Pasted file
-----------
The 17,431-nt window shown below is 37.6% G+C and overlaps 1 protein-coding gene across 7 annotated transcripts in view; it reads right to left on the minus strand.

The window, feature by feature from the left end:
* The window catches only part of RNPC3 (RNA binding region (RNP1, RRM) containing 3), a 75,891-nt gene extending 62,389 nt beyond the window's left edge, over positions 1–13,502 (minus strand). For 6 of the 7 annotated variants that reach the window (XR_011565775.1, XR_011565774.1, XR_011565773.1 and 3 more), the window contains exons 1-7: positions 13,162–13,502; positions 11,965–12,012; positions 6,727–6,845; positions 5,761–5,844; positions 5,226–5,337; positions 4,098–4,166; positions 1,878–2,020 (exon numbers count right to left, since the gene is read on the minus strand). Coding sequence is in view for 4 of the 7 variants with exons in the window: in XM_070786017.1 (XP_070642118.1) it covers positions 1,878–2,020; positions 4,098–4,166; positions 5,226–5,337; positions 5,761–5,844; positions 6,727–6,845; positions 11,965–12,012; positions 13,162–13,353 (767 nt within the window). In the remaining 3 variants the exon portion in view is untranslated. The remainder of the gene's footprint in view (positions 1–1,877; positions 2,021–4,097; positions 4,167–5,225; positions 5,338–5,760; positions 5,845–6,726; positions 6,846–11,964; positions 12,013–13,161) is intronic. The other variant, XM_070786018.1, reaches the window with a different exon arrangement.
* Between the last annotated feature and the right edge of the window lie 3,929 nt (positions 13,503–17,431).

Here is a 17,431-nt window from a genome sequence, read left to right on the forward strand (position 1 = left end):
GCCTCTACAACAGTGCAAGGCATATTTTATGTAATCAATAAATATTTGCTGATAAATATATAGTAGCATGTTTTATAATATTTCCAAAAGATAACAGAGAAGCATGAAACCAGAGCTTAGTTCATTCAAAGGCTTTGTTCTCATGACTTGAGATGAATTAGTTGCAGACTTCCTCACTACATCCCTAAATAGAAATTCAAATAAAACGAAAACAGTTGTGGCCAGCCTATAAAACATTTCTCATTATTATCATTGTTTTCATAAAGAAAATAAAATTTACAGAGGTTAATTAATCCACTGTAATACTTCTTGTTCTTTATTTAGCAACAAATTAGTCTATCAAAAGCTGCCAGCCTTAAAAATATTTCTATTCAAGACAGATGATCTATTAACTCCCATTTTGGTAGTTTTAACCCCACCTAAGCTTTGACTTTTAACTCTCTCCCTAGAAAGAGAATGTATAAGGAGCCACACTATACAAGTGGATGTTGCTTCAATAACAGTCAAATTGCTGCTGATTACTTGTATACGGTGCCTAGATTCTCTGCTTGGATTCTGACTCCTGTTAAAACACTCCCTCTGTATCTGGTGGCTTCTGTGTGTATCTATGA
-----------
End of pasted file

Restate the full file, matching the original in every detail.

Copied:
The 17,431-nt window shown below is 37.6% G+C and overlaps 1 protein-coding gene across 7 annotated transcripts in view; it reads right to left on the minus strand.

The window, feature by feature from the left end:
* The window catches only part of RNPC3 (RNA binding region (RNP1, RRM) containing 3), a 75,891-nt gene extending 62,389 nt beyond the window's left edge, over positions 1–13,502 (minus strand). For 6 of the 7 annotated variants that reach the window (XR_011565775.1, XR_011565774.1, XR_011565773.1 and 3 more), the window contains exons 1-7: positions 13,162–13,502; positions 11,965–12,012; positions 6,727–6,845; positions 5,761–5,844; positions 5,226–5,337; positions 4,098–4,166; positions 1,878–2,020 (exon numbers count right to left, since the gene is read on the minus strand). Coding sequence is in view for 4 of the 7 variants with exons in the window: in XM_070786017.1 (XP_070642118.1) it covers positions 1,878–2,020; positions 4,098–4,166; positions 5,226–5,337; positions 5,761–5,844; positions 6,727–6,845; positions 11,965–12,012; positions 13,162–13,353 (767 nt within the window). In the remaining 3 variants the exon portion in view is untranslated. The remainder of the gene's footprint in view (positions 1–1,877; positions 2,021–4,097; positions 4,167–5,225; positions 5,338–5,760; positions 5,845–6,726; positions 6,846–11,964; positions 12,013–13,161) is intronic. The other variant, XM_070786018.1, reaches the window with a different exon arrangement.
* Between the last annotated feature and the right edge of the window lie 3,929 nt (positions 13,503–17,431).

Here is a 17,431-nt window from a genome sequence, read left to right on the forward strand (position 1 = left end):
GCCTCTACAACAGTGCAAGGCATATTTTATGTAATCAATAAATATTTGCTGATAAATATATAGTAGCATGTTTTATAATATTTCCAAAAGATAACAGAGAAGCATGAAACCAGAGCTTAGTTCATTCAAAGGCTTTGTTCTCATGACTTGAGATGAATTAGTTGCAGACTTCCTCACTACATCCCTAAATAGAAATTCAAATAAAACGAAAACAGTTGTGGCCAGCCTATAAAACATTTCTCATTATTATCATTGTTTTCATAAAGAAAATAAAATTTACAGAGGTTAATTAATCCACTGTAATACTTCTTGTTCTTTATTTAGCAACAAATTAGTCTATCAAAAGCTGCCAGCCTTAAAAATATTTCTATTCAAGACAGATGATCTATTAACTCCCATTTTGGTAGTTTTAACCCCACCTAAGCTTTGACTTTTAACTCTCTCCCTAGAAAGAGAATGTATAAGGAGCCACACTATACAAGTGGATGTTGCTTCAATAACAGTCAAATTGCTGCTGATTACTTGTATACGGTGCCTAGATTCTCTGCTTGGATTCTGACTCCTGTTAAAACACTCCCTCTGTATCTGGTGGCTTCTGTGTGTATCTATGA